To introduce a new vegetable, I have recently fallen for celery root. It’s exactly what it sounds like, the root of the celery plant. At first glance, it is a bit alien-like and covered in dirt. I had to shake it off into the sink before I began cutting it. It is incredibly versatile though! Chop it up for sautéing, roast it, mash it or make them into fries for dipping into homemade mayo. I like to think of it as a potato alternative. Below is my step-by-step guide for chopping celery root.

How to Chop Celery Root
step-by-step guide to chopping a celery root
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Prep Time
5 min
Total Time
5 min
Prep Time
5 min
Total Time
5 min
Ingredients
  1. 1 celery root
Instructions
  1. Thoroughly wash the celery root and pat dry.
  2. Using a sharp knife begin removing all of the outer skin. Compost the skin.
  3. Chop lengthwise and then cut into desired shape for sautéing or roasting.
Sparkle Kitchen http://sparklekitchen.com/
How to Chop Celery Root

How to Chop Celery RootHow to Chop Celery RootHow to Chop Celery RootIf you’re ready to spice up your meals and see how your body changes with all the added nutrients, then join the challenge and sign-up for Nutrient Boot Camp for April 1st. Devote 28 days and you can choose between 15, 20 or 25 different plants every day.

Join the Facebook Group here. I’ll see you there!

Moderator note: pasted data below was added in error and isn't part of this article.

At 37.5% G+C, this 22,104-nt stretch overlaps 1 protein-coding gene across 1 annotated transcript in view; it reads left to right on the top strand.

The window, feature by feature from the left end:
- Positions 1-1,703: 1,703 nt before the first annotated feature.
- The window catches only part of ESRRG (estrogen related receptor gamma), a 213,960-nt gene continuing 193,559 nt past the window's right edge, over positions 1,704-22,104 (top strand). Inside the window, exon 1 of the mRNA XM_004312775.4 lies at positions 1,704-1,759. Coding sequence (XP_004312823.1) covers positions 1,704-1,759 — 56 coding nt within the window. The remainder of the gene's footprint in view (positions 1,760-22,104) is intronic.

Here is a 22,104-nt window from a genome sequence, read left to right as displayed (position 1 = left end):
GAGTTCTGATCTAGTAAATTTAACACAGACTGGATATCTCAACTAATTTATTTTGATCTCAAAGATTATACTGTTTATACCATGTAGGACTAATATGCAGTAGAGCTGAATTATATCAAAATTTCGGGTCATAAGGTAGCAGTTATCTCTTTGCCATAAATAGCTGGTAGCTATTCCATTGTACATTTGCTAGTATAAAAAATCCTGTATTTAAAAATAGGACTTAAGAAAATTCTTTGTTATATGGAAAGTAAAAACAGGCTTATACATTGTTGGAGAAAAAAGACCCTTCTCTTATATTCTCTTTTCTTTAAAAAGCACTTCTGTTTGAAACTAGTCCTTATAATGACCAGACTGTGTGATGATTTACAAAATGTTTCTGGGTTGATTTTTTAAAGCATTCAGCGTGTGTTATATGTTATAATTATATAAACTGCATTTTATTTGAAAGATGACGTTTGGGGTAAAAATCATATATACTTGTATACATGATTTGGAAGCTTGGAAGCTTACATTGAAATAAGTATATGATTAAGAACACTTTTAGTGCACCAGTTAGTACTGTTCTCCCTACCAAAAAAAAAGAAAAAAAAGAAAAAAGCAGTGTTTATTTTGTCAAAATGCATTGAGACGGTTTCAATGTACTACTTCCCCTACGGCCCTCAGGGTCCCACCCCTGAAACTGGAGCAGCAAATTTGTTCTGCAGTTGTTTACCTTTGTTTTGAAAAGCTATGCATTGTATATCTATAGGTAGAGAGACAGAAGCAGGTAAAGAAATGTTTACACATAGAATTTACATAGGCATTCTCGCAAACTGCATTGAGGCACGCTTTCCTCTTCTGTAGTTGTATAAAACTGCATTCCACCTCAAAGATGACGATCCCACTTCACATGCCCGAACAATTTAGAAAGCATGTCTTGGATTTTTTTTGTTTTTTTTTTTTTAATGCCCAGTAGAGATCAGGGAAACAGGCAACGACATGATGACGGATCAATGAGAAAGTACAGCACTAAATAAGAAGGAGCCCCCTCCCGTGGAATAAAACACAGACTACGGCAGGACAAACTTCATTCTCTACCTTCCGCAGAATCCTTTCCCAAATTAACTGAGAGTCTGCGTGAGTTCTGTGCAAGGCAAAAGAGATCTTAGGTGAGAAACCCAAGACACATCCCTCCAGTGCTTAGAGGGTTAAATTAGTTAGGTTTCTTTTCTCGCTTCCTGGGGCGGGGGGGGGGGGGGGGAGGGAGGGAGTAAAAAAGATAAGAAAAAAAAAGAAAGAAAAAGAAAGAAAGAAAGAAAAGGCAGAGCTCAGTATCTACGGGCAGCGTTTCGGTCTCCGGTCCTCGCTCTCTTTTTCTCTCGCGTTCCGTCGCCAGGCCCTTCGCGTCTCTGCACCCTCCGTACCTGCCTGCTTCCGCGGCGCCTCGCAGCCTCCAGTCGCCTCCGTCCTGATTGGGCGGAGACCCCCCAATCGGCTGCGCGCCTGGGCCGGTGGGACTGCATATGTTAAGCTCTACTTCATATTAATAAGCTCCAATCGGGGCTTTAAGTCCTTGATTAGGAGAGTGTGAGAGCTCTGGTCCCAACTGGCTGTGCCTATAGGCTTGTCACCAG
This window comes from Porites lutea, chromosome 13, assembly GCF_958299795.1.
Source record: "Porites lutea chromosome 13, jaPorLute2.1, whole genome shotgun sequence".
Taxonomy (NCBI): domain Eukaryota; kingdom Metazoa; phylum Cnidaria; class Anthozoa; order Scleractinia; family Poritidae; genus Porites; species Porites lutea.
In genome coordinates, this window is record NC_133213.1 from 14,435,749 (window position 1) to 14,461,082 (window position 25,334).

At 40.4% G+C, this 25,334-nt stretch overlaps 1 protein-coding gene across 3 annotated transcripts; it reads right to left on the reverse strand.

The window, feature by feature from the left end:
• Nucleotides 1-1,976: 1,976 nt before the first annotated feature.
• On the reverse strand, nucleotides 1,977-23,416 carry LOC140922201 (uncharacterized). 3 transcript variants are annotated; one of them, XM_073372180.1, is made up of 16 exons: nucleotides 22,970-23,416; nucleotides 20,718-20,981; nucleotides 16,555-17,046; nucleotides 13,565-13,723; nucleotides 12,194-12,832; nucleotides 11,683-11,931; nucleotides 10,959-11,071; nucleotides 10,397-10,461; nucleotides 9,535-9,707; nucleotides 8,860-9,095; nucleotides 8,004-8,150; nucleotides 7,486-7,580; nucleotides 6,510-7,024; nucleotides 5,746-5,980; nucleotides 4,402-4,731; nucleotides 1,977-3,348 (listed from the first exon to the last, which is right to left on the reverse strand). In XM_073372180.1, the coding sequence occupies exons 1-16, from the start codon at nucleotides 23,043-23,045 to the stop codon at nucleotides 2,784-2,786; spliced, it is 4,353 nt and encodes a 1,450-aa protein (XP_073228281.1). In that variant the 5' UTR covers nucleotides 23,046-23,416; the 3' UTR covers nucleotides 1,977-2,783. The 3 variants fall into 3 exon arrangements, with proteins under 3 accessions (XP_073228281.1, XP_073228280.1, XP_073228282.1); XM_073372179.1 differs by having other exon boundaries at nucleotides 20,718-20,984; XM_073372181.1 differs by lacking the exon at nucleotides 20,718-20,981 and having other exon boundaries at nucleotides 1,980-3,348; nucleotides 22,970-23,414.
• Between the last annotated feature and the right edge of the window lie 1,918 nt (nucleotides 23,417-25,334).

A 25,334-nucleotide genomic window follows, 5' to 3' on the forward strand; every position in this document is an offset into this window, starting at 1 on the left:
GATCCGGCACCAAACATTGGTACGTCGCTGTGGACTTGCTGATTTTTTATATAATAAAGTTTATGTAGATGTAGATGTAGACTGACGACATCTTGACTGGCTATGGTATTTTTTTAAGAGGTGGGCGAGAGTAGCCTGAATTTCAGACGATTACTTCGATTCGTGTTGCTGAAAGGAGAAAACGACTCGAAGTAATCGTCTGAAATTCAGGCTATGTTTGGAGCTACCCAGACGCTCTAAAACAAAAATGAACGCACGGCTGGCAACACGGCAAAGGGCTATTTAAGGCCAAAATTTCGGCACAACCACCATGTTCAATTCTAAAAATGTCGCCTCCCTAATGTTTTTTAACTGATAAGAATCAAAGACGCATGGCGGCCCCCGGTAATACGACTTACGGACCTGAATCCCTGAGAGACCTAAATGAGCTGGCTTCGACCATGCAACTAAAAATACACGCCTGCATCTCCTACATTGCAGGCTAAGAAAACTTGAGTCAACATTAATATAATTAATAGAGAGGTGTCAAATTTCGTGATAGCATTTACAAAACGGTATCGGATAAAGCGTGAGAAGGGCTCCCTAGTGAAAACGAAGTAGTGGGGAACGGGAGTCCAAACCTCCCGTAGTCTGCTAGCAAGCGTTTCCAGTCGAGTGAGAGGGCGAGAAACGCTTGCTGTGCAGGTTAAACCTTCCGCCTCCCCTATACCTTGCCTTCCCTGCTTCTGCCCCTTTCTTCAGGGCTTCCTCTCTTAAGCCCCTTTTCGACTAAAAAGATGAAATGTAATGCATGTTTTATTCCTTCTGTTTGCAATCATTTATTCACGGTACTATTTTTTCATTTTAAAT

Coconut Milk Chai Latte

coconut milk chai latte
Hot chia is served for celebrations at my yoga studio. The spicy blend warms and soothes the body, a mimicking of yoga’s euphoria. It’s my version of a hot toddy, spiked with spice instead of liquor. I replaced the milk in this traditional recipe with coconut milk and to cut down on time, I used tea bags rather than blending my own spices. You can make your own chai of course. I decided to go the easy route and use the very convenient decaf chai tea bags. Danielle Walker of Against All Grain has a wonderful recipe and I encourage everyone to make it themselves at least once.

The trick to a creamy dairy-free latte is in the type of coconut milk. Fullfat canned coconut milk produces the best results. It contains the thick coconut cream that will separate from the watery part. That cream is the part to use when making this recipe. The canned light variations have a higher water to coconut milk ratio. Water is added to thin out the cream so you’re getting less coconut than if you were to use fullfat. It’s more economical to buy the fullfat and thin it yourself if you wish. I recommend going all in and choosing the cream for a delicious, rich drink and more healthy fat too.

Coconut Milk Chai Latte
Makes 4 servings. 

1 cup fullfat canned coconut milk (I like this brand)
2 cups water
1 tsp vanilla
1 tsp maple syrup
4 decaf chai tea bags (I used this)

►Heat coconut milk and water over medium high heat in a saucepan. Once it begins to simmer, reduce heat to low.
►Add tea bags and allow to steep for 5 minutes.
►Remove tea bags. Stir in vanilla and maple syrup.
►Serve hot or cold.


Resources:

Chai Tea Concentrate, http://againstallgrain.com/2012/12/20/chai-tea-concentrate/